MINNEAPOLIS (WCCO) -- Leaders in Minneapolis announced measures Monday to stop the crime that's happening in the city.
The announcement follows a violent weekend that included a shooting that put 9-year-old Trinity Smith in the hospital. Investigators say she was playing outside at a birthday party in north Minneapolis when she was shot in the head by a stray bullet.
She's been fighting for her life ever since.
Several other people were shot over the weekend in Minneapolis. Some of those shootings were deadly. Police say the violence is out of hand.
"Is there a threat to public safety? And the fact of the matter is yes, there is," Minneapolis Police Department spokesperson John Elder said. "You have people that are out shooting high numbers of rounds and not caring where those bullets go."
There have been 183 people shot in Minneapolis so far this year. That's nearly a 150% increase from this time last year.
"Violence has to stop. That has no place in our city," Chief Medaria Arradondo said. "Our children and our young people are not disposable."
Minneapolis Mayor Jacob Frey says this moment must mark a turning point in the city. During a press conference with other leaders Monday, the Minneapolis Democrat announced a series of new safety proposals. They include summer safety response, holding Minneapolis police more accountable via new standards and training, more funding for intervention programs and focusing on safety beyond policing.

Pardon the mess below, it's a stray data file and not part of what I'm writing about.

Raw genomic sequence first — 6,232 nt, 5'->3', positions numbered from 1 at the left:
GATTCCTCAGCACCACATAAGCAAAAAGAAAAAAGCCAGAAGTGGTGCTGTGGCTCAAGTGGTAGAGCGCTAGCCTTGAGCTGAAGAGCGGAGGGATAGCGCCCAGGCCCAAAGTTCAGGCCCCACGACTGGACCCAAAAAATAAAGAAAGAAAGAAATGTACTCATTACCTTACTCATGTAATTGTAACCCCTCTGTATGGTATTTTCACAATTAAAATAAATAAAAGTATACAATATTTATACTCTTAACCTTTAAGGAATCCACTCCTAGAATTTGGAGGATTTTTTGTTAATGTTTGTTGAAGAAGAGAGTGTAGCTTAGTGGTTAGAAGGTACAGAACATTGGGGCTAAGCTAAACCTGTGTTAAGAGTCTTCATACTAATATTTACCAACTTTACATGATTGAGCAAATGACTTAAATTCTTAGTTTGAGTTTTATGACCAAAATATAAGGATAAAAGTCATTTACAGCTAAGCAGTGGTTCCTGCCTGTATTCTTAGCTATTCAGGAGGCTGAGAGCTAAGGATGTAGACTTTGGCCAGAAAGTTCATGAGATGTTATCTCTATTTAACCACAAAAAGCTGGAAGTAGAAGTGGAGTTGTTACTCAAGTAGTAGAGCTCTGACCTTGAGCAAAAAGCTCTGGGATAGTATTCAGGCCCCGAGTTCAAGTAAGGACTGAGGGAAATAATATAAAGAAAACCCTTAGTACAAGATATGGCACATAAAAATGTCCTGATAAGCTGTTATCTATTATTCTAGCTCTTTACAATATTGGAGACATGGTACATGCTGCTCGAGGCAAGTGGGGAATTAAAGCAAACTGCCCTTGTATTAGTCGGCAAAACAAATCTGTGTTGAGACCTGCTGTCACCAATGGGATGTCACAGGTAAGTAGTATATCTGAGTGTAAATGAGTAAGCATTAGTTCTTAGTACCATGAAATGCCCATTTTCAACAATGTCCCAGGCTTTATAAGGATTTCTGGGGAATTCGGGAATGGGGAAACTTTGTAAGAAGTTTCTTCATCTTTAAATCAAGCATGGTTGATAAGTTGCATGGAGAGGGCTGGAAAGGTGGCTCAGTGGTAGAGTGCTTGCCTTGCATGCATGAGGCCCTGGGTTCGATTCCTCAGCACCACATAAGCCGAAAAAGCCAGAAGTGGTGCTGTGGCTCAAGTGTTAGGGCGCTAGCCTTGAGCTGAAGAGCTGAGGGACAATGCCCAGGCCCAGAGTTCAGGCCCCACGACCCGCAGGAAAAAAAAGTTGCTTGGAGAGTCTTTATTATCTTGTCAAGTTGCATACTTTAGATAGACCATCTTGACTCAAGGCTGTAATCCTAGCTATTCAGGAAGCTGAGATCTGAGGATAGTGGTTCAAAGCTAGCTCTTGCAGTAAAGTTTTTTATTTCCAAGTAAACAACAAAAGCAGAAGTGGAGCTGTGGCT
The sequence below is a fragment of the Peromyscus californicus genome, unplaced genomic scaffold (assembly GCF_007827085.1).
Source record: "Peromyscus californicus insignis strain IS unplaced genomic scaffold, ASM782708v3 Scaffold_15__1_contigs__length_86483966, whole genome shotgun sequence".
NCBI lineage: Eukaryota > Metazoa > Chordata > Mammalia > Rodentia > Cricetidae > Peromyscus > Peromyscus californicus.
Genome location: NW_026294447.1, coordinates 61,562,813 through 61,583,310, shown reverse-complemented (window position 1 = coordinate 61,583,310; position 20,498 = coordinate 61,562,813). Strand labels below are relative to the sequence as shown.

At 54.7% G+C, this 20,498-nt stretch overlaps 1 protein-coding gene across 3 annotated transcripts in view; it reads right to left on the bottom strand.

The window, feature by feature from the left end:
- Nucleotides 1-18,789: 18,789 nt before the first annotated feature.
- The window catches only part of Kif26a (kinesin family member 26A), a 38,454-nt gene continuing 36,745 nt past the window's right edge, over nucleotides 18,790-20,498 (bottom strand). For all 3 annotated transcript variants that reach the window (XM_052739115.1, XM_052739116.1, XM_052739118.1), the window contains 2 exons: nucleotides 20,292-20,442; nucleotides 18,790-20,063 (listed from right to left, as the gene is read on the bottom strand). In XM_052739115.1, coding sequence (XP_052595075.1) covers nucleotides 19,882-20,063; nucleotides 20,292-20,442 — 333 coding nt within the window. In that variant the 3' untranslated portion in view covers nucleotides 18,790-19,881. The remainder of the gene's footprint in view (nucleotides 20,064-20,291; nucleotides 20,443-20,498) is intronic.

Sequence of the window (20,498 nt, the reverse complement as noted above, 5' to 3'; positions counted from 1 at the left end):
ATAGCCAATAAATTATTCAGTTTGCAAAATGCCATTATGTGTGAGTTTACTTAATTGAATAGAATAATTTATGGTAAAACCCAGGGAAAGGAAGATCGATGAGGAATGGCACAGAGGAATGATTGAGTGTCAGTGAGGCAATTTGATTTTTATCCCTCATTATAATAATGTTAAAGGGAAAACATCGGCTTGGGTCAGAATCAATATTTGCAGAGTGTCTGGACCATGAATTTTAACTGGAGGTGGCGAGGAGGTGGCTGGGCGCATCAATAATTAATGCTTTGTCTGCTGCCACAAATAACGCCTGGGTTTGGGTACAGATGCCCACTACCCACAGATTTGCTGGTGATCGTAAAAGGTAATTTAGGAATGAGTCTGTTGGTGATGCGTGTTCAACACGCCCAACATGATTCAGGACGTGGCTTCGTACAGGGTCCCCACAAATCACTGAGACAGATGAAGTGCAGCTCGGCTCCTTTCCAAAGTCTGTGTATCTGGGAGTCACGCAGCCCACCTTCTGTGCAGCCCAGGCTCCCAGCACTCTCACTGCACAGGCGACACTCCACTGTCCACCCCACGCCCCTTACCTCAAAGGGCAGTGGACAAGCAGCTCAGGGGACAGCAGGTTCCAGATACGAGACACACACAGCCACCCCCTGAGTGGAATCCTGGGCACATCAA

"The needs of our city are clear and they are exceedingly obvious. Gun violence is traumatizing our neighborhoods across our city, including and especially right here in north Minneapolis," Frey said. "I'm not naïve enough to think that there won't be some political pushback to making these different parts of this plan a reality, but if there ever was a time for local governments to come together, for community, for elected officials to rally around a common cause, which is both safety in our communities and accountability, now is that time."
The mayor is also working with MPD to get more cameras on the street, more officers on patrol and more funding for victims of trauma.
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